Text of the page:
Environment

64: China Promises Pollution Cleanup

By Ken KostelJan 2, 2005 6:00 AM

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As the closing ceremony of the 2004 Olympics in Athens unfolded under the light of a full moon last August, officials passed the Olympic flag to Wang Qishan, the mayor of Beijing, beginning the official countdown to the 2008 Summer Games. China is well ahead of its construction schedule, but it is falling behind in efforts to solve a problem that could spoil the event: foul air. According to a World Bank report on environmental conditions in 21st-century China, a resident of Beijing is subjected to about seven times more particulates than a resident of Los Angeles and about eight times as much sulfur dioxide.

At times, toxic smog literally chokes the city. When Jacques Chirac, president of France, visited Beijing six weeks after the Athens Olympics, pollution limited visibility to 600 feet, forcing the cancellation of a celebratory air show by French pilots and prompting an official warning for residents of the city to spend the weekend indoors.

As part of a pre-Olympic cleanup, China this year adopted some of the toughest fuel-efficiency standards for automobiles anywhere and put pressure on refineries to produce higher-quality gasoline. But that may still be too little, too late. Since 1998, the number of cars in Beijing has doubled from 1 million to 2 million, and by 2008 the number is expected to surpass 3 million. Meanwhile, China obtains roughly three-quarters of its electricity from coal, meaning the air in Beijing and other cities is thick with sulfur dioxide, carbon monoxide, and nitrogen dioxide spewed from power plants and coal-burning stoves. Since China’s successful bid in 2001 to host the Olympics, some of Beijing’s polluting factories have been relocated, and officials have been pressuring others to switch to cleaner coal and natural gas.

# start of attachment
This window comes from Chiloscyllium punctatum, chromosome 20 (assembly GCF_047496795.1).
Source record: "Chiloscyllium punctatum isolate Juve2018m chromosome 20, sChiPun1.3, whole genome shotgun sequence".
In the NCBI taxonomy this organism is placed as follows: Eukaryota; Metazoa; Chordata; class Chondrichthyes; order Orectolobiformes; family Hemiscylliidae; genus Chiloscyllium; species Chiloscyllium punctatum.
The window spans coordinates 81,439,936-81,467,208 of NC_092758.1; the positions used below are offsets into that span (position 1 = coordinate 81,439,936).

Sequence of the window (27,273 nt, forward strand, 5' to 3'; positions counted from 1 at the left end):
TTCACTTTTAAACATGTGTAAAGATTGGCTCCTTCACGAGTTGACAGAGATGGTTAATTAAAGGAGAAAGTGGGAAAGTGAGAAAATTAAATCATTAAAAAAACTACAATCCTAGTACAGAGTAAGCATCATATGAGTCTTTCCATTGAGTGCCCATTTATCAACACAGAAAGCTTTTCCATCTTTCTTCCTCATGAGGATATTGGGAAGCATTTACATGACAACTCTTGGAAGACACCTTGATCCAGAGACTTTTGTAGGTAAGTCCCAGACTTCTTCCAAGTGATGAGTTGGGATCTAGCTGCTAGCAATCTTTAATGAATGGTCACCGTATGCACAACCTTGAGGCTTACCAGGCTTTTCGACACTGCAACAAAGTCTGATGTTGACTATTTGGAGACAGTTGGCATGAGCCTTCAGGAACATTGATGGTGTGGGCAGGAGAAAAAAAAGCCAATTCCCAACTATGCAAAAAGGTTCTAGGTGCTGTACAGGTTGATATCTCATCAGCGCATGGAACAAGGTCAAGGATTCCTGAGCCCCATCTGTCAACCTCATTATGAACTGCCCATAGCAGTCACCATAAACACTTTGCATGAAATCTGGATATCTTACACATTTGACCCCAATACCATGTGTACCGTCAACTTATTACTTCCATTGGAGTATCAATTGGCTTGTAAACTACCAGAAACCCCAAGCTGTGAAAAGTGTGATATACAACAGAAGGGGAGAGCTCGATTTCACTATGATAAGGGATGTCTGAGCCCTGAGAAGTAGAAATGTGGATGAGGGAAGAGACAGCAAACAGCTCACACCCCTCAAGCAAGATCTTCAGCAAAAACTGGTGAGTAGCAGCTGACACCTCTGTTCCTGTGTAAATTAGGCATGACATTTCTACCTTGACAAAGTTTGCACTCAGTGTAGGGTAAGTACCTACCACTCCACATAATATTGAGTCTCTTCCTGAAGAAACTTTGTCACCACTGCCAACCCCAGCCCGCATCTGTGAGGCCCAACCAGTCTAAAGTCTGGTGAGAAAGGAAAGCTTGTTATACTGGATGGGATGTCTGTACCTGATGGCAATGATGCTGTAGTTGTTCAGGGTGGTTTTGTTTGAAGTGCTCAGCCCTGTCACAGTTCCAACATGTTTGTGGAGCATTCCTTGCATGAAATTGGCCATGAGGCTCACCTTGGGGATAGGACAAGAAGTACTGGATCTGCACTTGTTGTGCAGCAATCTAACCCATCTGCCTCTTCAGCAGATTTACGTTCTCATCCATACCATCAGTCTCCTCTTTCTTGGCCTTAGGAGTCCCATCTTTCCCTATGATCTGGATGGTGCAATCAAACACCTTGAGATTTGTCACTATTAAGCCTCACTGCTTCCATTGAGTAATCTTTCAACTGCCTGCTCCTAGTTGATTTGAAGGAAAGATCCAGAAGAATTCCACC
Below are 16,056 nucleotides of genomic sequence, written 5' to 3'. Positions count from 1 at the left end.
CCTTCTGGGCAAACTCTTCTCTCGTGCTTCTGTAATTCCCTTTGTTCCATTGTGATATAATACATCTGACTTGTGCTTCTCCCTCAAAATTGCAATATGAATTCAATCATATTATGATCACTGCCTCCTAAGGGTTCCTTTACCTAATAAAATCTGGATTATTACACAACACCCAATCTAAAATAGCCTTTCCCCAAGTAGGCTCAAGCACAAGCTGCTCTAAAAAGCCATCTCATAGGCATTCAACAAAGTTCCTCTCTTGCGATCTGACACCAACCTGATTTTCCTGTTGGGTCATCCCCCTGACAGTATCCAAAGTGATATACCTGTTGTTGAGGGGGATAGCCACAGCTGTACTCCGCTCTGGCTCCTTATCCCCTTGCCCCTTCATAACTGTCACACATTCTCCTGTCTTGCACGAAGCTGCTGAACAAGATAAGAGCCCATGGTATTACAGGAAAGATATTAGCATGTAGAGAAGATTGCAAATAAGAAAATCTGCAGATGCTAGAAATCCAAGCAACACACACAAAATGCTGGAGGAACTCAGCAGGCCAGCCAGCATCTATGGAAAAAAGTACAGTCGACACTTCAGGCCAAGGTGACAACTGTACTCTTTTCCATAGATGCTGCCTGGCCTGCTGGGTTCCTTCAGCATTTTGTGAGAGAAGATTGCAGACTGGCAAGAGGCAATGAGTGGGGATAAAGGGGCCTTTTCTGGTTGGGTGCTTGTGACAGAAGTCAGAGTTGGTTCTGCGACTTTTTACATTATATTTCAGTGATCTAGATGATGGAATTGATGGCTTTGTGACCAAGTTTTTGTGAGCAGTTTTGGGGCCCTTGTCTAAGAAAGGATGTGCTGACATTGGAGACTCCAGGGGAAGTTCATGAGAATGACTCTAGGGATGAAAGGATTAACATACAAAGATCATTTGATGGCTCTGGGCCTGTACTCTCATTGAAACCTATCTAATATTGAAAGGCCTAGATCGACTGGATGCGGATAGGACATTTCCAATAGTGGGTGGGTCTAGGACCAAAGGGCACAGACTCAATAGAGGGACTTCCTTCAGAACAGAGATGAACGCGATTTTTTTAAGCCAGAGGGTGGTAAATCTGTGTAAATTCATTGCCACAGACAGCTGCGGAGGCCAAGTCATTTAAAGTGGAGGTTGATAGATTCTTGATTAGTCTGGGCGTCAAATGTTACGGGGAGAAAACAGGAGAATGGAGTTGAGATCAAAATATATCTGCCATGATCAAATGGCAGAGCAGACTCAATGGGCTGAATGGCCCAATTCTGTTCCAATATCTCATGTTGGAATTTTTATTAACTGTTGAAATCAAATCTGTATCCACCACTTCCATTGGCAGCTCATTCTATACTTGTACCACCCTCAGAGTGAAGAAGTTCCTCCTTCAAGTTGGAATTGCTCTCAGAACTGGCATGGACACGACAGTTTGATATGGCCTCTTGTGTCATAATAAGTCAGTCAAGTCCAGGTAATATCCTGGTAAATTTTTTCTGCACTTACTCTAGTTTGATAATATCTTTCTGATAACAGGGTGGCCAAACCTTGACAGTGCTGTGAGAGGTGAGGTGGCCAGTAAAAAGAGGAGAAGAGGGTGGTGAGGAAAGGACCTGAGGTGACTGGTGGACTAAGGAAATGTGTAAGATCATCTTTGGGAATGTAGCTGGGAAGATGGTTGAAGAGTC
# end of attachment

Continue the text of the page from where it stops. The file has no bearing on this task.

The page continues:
Despite the enormity of the task, Chinese officials insist there will be blue skies in Beijing. “A centralized authority like China’s can implement things that would otherwise seem draconian,” says Chris Nielsen, executive director of the China Project at Harvard University. “They’ll just shut things down and ban traffic. They’ll take a big economic hit to make sure the air is clean for the Olympics.”

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